Links: eBooks, dubious love stories, polaroids, drinking, state-sanctioned murder, and more

* “The eBook – Déjà Vu All Over Again?” Make sure you read to at least the fourth full paragraph, which is where the punchline hits.

* “Before Sexting, There Was Polaroid: The arrival of instant film meant the end of snooping photo-lab technicians—which, in turn, homemade porn for everyone.”

* Women who drink; sounds like a fun essay collection.

* If “The Bipartisan Security Ratchet” doesn’t scare you, it should:

The United States government, under two opposed increasingly indistinguishable political parties, asserts the right to kill anyone on the face of the earth in the name of the War on Terror. It asserts the right to detain anyone on the face of the earth in the name of the War on Terror, and to do so based on undisclosed facts applied to undisclosed standards in undisclosed locations under undisclosed conditions for however long it wants, all without judicial review.

* Someone found this blog by searching for “pretentious fountain pens.” I would be more interested in an unpretentious fountain pen, if such a thing is possible in this age of rollerballs. Another person found it, although I doubt what they’re looking for, via “fucking asshole girl.”

* “[. . .] for all the valid complaints that one hears about the state of American college education, there’s a clear demand for it on the international stage so we must be doing something right.

* “Former NFL cheerleader, teen reportedly find ‘happiness.’” When I was in high school, I doubt I had a tenth of the game this kid must have.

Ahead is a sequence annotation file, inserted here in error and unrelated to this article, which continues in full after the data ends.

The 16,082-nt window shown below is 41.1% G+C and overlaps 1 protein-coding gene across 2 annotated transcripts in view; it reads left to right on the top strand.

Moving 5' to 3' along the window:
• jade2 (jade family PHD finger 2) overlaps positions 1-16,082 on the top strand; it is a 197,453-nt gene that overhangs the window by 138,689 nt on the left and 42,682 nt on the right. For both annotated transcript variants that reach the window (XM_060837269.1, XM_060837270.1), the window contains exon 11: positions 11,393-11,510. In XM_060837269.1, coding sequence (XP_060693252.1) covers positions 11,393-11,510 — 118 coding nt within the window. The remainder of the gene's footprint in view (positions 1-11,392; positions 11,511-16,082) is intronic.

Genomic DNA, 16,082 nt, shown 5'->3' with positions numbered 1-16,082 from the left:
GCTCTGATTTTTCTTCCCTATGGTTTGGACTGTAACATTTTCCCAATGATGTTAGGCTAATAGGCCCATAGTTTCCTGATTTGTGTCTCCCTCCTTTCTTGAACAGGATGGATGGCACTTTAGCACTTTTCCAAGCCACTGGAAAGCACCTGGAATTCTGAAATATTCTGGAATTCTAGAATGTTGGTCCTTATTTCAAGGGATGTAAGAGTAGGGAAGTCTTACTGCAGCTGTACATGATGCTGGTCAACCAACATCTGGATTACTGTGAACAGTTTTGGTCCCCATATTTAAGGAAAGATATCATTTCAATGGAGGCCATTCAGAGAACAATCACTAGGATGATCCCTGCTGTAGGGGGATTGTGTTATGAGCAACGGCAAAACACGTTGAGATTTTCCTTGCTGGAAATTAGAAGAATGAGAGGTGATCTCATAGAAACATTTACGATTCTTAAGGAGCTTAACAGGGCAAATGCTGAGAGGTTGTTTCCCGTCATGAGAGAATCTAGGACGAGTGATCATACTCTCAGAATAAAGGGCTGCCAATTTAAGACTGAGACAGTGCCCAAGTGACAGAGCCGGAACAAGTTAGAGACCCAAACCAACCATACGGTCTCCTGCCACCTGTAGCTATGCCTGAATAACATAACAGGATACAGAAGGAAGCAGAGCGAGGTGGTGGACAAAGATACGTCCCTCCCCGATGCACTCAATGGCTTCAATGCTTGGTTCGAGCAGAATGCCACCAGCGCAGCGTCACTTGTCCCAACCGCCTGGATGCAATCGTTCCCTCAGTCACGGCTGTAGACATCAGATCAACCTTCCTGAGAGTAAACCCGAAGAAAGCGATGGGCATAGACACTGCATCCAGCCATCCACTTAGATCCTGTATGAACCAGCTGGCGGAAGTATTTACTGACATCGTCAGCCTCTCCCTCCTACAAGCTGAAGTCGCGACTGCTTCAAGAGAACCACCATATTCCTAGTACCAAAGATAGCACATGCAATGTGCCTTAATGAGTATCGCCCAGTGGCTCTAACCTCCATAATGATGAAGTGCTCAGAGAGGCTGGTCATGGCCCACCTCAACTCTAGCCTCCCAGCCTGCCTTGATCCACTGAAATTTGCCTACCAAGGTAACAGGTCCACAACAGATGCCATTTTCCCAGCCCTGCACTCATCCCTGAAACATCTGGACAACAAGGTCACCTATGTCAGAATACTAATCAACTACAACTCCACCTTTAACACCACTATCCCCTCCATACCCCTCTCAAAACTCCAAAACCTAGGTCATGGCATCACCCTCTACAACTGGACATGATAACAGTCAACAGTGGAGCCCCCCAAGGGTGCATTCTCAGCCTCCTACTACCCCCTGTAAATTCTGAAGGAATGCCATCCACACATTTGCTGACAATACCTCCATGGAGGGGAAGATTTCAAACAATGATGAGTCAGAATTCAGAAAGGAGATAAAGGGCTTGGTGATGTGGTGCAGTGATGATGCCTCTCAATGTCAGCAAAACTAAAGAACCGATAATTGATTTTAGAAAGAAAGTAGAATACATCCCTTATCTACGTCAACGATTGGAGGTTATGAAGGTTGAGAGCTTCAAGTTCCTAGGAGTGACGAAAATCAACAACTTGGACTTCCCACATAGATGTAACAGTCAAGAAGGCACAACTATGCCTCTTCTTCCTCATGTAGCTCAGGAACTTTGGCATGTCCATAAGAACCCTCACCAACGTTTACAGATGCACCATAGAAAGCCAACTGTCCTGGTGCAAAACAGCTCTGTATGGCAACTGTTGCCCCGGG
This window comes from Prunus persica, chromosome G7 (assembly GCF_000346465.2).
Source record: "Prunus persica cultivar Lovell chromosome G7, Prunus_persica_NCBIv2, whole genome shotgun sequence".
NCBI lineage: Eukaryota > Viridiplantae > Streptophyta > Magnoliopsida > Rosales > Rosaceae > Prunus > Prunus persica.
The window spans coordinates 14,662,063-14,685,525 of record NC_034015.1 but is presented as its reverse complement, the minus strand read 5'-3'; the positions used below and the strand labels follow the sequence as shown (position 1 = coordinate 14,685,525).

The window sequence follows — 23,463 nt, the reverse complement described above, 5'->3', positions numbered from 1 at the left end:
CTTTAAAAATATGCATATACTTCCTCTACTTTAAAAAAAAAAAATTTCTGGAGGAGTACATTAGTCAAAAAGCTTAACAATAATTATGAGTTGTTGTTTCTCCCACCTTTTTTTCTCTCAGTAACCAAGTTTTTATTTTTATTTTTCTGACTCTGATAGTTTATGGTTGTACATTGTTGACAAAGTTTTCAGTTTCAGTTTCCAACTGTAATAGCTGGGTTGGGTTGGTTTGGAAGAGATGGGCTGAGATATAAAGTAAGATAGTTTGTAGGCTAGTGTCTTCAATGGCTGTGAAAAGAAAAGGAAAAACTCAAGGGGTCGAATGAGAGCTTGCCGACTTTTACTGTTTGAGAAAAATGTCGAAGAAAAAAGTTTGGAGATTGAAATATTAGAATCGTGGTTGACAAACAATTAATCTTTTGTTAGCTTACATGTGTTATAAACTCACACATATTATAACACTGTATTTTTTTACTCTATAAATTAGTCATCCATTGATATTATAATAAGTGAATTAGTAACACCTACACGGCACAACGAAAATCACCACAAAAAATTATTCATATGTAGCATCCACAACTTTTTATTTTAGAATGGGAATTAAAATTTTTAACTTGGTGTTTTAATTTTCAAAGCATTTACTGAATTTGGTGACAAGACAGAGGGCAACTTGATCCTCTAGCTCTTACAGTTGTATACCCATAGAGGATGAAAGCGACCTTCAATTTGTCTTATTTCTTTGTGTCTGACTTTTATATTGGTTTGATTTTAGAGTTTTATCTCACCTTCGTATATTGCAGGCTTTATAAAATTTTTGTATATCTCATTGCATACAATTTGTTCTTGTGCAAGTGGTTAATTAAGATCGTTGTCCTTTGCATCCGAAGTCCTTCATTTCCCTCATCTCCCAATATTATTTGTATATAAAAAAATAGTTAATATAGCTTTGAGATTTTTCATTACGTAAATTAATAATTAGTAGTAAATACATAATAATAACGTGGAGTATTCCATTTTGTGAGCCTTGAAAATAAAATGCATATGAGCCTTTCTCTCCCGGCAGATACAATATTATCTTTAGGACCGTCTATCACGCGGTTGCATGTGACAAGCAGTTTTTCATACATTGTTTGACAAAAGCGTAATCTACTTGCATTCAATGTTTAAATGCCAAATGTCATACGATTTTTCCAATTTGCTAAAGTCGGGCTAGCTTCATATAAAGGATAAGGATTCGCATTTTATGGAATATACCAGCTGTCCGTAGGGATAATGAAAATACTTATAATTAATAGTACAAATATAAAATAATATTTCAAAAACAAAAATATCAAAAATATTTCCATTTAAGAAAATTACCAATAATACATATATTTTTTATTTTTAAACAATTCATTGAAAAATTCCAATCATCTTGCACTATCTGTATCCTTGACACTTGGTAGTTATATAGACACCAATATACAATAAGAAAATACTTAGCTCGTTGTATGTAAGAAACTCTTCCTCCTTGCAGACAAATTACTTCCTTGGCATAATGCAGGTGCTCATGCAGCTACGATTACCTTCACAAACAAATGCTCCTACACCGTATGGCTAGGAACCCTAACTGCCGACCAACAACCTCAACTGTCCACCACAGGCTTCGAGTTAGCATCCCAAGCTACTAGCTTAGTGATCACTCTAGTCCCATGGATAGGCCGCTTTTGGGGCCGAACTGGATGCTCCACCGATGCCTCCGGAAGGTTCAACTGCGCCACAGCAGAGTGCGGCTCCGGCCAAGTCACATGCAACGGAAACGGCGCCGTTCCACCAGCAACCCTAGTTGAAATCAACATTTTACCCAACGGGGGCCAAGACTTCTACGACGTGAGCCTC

* The Best Writing Teachers Are Writers Themselves.

* The Millions interviews Daniel Mendelsohn:

The Millions: There is a formula for criticism in the piece which says that knowledge + taste = meaningful judgment, with an emphasis on meaningful. What makes a critique meaningful? As you point out, a lot of people have opinions who are not really critics and there are lots of people who are experts on subjects who don’t write good criticism. If everyone is not really a critic, where is the magic?

DM: It’s a very interesting question. It is magic, it’s a kind of alchemy. We all have opinions, and many people have intelligent opinions. But that’s not the same. Nor is it the case that great experts are good critics. I come out of an academic background so I’m very familiar with that end of the spectrum of knowledge. I spent a lot of my journalistic career as a professional explainer of the Classics—when I first started writing whenever there was some Greek toga-and-sandals movie they would always call me in—so I developed the sense of what it means to mediate between expertise and accessibility.

Notice that word: “meaningful.” It’s not whether a critical take is positive or negative, good or bad; it’s above that, or beyond it, or some other spatial-reckoning metaphor. This is also what I strive to offer when I read my friends’ work, whether fiction or non.

Links: Teen sex attitudes, writing lessons, sentence origins, math, cities, tea, languages, and more

* Parents Just Don’t Understand: A sociologist says American moms and dads are in denial about their kids’ sexual lives. See also: “ Sex? Not my kid! A new book explores parental delusions about their teens’ sexuality.” Notice this: “[S]exual threats are seen [by parents] as ever present — from someone else’s sex-crazed kid, someone else’s corruptive parental influence, someone else’s perversion. Rarely do parents attribute the risk to their own child’s sexual desire or agency. Surprise, surprise.”

* The Most Important Writing Lesson I Ever Learned; unfortunately, I think most academics either never learn or forget this: